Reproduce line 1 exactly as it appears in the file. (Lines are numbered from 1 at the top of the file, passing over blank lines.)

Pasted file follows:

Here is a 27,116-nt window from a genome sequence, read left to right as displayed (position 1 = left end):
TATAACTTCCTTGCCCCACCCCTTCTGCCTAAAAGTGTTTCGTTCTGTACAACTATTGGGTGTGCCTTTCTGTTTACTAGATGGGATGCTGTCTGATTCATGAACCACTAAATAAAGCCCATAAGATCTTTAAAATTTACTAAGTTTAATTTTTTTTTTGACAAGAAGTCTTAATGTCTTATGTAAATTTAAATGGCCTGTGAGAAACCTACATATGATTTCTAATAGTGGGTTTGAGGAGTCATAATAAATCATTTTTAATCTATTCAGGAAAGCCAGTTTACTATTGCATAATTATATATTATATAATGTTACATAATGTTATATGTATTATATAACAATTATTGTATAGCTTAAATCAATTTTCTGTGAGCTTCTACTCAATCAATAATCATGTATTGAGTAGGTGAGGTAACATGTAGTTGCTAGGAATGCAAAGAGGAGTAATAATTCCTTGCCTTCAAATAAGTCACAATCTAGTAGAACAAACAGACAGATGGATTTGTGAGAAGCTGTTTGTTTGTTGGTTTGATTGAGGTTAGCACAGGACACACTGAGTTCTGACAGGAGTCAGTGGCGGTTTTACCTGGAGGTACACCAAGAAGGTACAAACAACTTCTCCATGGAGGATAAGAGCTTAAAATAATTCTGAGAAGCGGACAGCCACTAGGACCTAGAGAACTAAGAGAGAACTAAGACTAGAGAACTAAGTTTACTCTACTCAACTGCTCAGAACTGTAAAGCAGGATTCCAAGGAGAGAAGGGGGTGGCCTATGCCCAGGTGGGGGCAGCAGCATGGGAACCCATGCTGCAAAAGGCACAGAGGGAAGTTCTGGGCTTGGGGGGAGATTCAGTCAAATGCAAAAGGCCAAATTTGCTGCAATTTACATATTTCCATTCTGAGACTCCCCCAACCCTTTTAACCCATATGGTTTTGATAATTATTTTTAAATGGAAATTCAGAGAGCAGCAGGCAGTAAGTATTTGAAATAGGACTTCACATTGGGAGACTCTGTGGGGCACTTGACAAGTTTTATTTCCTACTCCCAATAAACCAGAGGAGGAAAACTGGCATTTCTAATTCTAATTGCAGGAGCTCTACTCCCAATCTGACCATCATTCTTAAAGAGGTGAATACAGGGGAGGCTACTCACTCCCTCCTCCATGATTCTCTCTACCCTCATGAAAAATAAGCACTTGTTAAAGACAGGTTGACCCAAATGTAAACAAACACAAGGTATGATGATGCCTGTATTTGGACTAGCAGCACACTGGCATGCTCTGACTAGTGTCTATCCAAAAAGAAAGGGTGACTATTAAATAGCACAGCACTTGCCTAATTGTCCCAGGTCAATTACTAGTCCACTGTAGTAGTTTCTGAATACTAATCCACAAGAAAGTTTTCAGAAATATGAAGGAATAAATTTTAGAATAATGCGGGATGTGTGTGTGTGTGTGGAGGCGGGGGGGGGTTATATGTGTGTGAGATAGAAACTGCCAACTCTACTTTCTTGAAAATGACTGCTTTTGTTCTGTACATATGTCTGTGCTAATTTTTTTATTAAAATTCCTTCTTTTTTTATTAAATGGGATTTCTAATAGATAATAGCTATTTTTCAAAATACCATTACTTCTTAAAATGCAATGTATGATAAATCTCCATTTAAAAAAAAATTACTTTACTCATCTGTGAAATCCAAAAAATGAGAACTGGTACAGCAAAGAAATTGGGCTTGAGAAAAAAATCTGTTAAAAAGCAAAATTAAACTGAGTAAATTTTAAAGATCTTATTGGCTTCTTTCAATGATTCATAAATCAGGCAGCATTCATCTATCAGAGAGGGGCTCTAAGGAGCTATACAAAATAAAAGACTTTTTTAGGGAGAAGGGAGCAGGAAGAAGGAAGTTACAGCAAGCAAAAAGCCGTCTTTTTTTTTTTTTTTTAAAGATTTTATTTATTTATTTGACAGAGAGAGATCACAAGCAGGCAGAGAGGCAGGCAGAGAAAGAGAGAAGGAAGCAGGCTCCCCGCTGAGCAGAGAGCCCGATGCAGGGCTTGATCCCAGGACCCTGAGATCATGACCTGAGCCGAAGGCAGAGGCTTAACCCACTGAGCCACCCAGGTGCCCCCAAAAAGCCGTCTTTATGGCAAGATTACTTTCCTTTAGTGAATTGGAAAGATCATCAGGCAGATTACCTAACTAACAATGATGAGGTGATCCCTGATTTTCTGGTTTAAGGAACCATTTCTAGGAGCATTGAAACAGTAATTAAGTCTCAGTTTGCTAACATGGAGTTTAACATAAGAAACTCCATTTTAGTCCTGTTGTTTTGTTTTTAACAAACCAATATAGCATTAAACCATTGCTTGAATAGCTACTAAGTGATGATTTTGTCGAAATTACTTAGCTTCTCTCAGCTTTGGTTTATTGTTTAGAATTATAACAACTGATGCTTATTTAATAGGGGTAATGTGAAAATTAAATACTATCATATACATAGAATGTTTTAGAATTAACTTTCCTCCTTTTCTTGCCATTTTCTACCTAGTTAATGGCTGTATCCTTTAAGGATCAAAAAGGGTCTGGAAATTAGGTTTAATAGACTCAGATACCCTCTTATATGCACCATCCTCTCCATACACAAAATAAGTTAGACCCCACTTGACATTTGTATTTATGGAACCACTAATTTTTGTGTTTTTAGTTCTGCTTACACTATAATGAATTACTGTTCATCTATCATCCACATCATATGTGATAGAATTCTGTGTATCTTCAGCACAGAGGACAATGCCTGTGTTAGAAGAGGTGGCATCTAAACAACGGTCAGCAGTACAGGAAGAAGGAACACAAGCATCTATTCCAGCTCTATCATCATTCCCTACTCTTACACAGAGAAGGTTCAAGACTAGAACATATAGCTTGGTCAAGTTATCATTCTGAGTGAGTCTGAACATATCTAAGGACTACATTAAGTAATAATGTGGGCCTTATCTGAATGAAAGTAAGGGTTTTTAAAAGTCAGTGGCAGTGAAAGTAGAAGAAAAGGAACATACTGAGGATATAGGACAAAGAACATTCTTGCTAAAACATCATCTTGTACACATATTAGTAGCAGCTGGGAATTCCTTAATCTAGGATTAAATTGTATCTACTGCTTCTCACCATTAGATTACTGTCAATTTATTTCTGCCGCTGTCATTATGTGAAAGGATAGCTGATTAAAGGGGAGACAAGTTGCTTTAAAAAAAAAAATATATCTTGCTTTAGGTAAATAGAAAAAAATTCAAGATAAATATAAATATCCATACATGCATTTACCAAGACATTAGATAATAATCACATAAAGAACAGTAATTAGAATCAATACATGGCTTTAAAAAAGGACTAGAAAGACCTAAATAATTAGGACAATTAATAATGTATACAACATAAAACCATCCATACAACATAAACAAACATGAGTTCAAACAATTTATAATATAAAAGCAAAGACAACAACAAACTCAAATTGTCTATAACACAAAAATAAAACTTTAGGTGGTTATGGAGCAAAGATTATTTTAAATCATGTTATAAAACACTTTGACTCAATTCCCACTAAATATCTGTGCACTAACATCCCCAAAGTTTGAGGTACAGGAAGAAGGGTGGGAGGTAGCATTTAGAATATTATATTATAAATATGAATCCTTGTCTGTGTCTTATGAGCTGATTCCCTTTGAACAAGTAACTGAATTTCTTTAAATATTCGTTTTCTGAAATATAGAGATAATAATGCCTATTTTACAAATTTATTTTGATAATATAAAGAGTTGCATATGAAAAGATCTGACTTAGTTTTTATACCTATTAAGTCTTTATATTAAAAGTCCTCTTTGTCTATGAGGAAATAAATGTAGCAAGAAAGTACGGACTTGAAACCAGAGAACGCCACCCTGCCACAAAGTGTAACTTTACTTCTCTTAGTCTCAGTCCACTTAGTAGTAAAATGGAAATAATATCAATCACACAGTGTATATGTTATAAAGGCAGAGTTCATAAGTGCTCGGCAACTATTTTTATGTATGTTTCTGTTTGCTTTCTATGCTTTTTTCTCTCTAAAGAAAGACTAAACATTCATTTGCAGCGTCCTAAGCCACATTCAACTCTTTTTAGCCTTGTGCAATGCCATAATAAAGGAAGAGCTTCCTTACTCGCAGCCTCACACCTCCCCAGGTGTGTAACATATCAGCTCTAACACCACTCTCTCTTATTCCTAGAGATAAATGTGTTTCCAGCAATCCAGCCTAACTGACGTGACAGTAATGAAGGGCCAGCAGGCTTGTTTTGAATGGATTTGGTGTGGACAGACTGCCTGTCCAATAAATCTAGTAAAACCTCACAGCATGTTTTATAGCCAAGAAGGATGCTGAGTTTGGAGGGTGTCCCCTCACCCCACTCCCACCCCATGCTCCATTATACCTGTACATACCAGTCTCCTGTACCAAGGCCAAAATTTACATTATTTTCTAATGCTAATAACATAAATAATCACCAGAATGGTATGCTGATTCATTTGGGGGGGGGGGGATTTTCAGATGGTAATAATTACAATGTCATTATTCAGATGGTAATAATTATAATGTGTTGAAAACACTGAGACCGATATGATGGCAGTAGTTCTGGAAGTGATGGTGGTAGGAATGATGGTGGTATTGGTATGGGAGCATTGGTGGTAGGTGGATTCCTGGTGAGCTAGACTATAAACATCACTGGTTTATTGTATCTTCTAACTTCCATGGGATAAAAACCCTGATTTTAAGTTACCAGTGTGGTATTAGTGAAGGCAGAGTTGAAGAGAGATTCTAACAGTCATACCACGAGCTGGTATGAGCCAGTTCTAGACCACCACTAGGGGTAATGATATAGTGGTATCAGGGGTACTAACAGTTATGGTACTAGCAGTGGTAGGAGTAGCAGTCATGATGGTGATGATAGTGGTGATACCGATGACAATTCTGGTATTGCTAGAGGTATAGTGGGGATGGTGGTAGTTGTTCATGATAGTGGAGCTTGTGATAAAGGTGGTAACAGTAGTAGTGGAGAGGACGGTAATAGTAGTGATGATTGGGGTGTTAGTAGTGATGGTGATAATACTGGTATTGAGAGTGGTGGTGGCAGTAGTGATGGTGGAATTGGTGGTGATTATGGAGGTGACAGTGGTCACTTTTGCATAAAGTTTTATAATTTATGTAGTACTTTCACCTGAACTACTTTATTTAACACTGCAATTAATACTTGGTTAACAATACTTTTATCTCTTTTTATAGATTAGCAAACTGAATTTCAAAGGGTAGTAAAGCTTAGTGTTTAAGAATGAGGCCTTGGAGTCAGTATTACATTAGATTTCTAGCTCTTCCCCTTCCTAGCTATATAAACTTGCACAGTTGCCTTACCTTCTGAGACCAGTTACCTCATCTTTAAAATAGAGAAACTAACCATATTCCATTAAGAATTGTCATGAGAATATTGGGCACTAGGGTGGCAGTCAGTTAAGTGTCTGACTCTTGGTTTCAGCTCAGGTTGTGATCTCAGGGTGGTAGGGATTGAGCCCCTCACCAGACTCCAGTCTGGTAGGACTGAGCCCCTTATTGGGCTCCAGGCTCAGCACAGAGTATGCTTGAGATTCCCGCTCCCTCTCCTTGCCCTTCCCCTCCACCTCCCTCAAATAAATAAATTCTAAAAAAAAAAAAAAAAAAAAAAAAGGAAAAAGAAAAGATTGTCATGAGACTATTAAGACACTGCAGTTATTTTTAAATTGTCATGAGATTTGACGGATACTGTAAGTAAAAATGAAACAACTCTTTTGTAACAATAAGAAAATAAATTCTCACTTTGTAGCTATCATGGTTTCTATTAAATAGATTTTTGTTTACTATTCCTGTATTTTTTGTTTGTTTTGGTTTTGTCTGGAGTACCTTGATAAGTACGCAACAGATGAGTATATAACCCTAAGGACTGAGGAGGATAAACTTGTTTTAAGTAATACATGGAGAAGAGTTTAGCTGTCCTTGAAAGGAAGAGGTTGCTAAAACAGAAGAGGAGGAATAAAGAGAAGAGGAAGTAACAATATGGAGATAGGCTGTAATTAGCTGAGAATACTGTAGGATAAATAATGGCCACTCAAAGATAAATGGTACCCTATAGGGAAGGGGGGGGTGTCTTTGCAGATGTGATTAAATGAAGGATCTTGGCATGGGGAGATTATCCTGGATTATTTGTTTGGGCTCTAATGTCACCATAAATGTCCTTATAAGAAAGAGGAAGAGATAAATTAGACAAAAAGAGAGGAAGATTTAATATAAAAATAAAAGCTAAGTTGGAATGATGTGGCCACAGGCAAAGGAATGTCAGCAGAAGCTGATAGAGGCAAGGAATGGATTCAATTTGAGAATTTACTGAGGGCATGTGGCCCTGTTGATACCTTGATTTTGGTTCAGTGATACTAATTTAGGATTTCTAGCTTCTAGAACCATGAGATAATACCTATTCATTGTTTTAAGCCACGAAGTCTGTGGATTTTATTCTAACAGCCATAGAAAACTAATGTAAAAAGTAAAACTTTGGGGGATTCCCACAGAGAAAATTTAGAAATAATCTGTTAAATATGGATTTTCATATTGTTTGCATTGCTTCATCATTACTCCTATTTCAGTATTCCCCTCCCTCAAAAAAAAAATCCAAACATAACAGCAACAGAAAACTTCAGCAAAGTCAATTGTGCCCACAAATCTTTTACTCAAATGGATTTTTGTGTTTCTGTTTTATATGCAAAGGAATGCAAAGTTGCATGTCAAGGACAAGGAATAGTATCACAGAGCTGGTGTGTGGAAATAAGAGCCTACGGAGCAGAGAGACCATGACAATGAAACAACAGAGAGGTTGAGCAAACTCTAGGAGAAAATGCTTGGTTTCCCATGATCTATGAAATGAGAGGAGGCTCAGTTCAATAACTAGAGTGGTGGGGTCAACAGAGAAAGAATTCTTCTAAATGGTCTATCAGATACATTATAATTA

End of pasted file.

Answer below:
Here is a 27,116-nt window from a genome sequence, read left to right as displayed (position 1 = left end):